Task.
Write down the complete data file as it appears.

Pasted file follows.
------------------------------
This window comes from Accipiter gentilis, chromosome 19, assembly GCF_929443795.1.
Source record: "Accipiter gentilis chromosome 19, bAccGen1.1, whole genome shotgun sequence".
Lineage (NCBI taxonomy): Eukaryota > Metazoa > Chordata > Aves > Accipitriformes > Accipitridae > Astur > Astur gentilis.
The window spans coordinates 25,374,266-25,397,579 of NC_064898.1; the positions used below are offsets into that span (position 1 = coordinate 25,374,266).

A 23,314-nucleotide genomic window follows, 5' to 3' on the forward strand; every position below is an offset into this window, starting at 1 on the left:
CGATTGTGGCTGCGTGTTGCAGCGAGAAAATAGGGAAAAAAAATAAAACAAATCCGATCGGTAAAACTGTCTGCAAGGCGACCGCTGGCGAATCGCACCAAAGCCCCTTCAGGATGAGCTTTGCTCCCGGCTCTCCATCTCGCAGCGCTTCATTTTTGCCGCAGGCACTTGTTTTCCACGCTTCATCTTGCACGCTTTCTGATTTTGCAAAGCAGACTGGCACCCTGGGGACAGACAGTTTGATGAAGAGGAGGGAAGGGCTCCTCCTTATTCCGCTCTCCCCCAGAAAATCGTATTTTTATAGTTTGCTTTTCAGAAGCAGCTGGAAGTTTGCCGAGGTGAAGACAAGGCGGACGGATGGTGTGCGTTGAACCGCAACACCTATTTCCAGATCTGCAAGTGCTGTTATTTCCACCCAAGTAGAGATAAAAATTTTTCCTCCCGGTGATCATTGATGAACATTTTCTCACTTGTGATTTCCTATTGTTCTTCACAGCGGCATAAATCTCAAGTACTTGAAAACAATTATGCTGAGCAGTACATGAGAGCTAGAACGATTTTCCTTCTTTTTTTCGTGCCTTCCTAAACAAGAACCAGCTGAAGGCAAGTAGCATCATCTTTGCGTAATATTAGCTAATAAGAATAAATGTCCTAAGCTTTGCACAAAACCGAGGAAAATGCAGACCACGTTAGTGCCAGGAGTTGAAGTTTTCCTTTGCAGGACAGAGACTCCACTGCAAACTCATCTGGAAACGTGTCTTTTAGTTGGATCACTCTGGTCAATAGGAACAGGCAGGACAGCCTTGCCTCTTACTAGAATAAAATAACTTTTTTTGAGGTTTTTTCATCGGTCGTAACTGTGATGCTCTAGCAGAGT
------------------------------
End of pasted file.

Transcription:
This window comes from Accipiter gentilis, chromosome 19, assembly GCF_929443795.1.
Source record: "Accipiter gentilis chromosome 19, bAccGen1.1, whole genome shotgun sequence".
Lineage (NCBI taxonomy): Eukaryota > Metazoa > Chordata > Aves > Accipitriformes > Accipitridae > Astur > Astur gentilis.
The window spans coordinates 25,374,266-25,397,579 of NC_064898.1; the positions used below are offsets into that span (position 1 = coordinate 25,374,266).

A 23,314-nucleotide genomic window follows, 5' to 3' on the forward strand; every position below is an offset into this window, starting at 1 on the left:
CGATTGTGGCTGCGTGTTGCAGCGAGAAAATAGGGAAAAAAAATAAAACAAATCCGATCGGTAAAACTGTCTGCAAGGCGACCGCTGGCGAATCGCACCAAAGCCCCTTCAGGATGAGCTTTGCTCCCGGCTCTCCATCTCGCAGCGCTTCATTTTTGCCGCAGGCACTTGTTTTCCACGCTTCATCTTGCACGCTTTCTGATTTTGCAAAGCAGACTGGCACCCTGGGGACAGACAGTTTGATGAAGAGGAGGGAAGGGCTCCTCCTTATTCCGCTCTCCCCCAGAAAATCGTATTTTTATAGTTTGCTTTTCAGAAGCAGCTGGAAGTTTGCCGAGGTGAAGACAAGGCGGACGGATGGTGTGCGTTGAACCGCAACACCTATTTCCAGATCTGCAAGTGCTGTTATTTCCACCCAAGTAGAGATAAAAATTTTTCCTCCCGGTGATCATTGATGAACATTTTCTCACTTGTGATTTCCTATTGTTCTTCACAGCGGCATAAATCTCAAGTACTTGAAAACAATTATGCTGAGCAGTACATGAGAGCTAGAACGATTTTCCTTCTTTTTTTCGTGCCTTCCTAAACAAGAACCAGCTGAAGGCAAGTAGCATCATCTTTGCGTAATATTAGCTAATAAGAATAAATGTCCTAAGCTTTGCACAAAACCGAGGAAAATGCAGACCACGTTAGTGCCAGGAGTTGAAGTTTTCCTTTGCAGGACAGAGACTCCACTGCAAACTCATCTGGAAACGTGTCTTTTAGTTGGATCACTCTGGTCAATAGGAACAGGCAGGACAGCCTTGCCTCTTACTAGAATAAAATAACTTTTTTTGAGGTTTTTTCATCGGTCGTAACTGTGATGCTCTAGCAGAGT